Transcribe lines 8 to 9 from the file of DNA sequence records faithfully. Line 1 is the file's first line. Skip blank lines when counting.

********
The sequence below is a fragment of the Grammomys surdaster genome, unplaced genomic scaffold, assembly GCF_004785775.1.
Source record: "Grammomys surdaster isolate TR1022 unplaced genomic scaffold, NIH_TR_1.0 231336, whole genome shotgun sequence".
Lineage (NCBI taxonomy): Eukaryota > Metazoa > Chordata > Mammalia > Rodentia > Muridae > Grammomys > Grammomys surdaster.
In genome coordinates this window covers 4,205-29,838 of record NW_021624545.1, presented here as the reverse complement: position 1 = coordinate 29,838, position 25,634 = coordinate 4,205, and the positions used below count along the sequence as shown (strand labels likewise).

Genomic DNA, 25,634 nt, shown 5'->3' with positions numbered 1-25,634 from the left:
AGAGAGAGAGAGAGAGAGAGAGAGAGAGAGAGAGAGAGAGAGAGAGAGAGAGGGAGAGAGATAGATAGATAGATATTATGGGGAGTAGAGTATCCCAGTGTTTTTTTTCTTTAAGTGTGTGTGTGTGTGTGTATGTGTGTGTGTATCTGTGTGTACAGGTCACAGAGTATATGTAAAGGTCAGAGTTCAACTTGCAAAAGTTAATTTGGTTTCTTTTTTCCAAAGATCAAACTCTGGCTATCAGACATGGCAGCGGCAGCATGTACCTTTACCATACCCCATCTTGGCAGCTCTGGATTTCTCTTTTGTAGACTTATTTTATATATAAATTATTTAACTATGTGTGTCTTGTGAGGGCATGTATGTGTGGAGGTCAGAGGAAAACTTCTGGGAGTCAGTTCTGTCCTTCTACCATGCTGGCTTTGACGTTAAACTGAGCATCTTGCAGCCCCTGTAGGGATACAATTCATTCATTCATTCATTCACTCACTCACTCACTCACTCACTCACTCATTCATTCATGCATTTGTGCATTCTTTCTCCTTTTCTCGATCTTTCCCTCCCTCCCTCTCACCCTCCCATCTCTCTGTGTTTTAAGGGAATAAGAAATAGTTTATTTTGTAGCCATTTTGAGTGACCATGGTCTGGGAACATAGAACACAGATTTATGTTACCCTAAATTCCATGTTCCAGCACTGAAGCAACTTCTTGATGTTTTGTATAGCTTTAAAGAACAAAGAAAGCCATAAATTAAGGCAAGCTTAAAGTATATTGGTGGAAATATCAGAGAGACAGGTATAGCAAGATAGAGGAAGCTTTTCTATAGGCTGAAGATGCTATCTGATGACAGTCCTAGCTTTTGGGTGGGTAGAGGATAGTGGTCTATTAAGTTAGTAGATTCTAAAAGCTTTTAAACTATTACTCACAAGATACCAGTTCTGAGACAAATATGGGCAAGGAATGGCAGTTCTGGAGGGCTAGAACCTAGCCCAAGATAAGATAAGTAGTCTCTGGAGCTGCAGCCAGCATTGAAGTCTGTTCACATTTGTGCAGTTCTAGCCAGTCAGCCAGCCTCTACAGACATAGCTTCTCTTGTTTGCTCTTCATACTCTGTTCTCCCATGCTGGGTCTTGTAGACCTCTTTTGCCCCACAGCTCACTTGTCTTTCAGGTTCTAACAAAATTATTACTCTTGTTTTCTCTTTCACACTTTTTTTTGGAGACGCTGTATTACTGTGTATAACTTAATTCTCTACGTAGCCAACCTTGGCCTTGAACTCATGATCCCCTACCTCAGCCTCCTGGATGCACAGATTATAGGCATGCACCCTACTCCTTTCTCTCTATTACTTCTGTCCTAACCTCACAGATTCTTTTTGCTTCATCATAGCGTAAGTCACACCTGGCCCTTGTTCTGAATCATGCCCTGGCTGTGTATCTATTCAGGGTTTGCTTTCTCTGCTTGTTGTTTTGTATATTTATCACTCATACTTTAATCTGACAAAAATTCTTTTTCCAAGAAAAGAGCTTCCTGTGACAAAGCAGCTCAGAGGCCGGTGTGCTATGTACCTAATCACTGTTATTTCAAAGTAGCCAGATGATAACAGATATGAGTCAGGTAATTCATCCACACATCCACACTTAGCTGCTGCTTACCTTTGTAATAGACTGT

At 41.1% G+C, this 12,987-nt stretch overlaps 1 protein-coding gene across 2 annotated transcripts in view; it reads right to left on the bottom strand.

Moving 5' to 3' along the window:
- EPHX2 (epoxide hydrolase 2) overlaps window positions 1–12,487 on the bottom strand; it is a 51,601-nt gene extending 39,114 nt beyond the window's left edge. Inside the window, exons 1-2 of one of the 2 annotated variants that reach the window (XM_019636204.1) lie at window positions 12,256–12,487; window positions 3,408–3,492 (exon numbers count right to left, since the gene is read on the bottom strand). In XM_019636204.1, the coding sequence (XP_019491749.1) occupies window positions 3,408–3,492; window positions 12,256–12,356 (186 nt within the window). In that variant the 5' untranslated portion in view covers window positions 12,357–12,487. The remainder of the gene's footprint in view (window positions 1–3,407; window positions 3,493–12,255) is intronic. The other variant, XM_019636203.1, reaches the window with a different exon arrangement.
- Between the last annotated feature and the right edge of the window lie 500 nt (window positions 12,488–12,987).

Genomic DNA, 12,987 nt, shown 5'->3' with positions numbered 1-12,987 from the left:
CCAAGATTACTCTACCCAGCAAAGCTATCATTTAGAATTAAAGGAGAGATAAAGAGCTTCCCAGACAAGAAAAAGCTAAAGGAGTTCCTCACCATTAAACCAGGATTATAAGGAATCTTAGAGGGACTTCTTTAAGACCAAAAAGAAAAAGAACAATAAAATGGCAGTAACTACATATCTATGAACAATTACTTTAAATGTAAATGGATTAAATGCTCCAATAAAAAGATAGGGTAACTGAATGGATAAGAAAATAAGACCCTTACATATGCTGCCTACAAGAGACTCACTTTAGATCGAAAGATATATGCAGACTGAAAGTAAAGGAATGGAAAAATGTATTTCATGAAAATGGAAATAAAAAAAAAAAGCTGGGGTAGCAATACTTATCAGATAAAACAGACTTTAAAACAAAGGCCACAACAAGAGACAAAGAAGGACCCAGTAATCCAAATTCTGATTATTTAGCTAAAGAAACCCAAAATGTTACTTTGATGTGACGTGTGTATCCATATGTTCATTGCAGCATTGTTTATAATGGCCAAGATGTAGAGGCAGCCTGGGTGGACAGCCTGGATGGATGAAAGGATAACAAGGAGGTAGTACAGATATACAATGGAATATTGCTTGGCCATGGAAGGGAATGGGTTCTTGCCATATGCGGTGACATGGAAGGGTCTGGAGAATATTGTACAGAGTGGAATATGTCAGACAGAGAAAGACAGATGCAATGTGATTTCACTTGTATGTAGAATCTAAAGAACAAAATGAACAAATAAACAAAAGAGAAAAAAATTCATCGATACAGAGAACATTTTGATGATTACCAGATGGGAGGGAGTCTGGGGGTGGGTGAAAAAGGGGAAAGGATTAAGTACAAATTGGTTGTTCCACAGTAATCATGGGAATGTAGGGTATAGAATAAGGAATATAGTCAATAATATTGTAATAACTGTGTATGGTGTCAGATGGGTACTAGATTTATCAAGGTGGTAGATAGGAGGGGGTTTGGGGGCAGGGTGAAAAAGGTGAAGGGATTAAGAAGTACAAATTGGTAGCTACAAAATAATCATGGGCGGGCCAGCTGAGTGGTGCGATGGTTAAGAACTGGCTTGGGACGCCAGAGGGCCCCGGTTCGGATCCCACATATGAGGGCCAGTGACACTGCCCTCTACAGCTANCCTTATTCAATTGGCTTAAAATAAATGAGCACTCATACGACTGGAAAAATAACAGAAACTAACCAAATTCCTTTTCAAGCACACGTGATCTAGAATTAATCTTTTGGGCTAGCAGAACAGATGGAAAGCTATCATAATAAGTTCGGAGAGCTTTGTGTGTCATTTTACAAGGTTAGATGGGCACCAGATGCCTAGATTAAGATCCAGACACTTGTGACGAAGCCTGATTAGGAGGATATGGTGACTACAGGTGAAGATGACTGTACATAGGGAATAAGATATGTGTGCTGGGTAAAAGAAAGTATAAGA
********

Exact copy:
Moving 5' to 3' along the window:
- EPHX2 (epoxide hydrolase 2) overlaps window positions 1–12,487 on the bottom strand; it is a 51,601-nt gene extending 39,114 nt beyond the window's left edge. Inside the window, exons 1-2 of one of the 2 annotated variants that reach the window (XM_019636204.1) lie at window positions 12,256–12,487; window positions 3,408–3,492 (exon numbers count right to left, since the gene is read on the bottom strand). In XM_019636204.1, the coding sequence (XP_019491749.1) occupies window positions 3,408–3,492; window positions 12,256–12,356 (186 nt within the window). In that variant the 5' untranslated portion in view covers window positions 12,357–12,487. The remainder of the gene's footprint in view (window positions 1–3,407; window positions 3,493–12,255) is intronic. The other variant, XM_019636203.1, reaches the window with a different exon arrangement.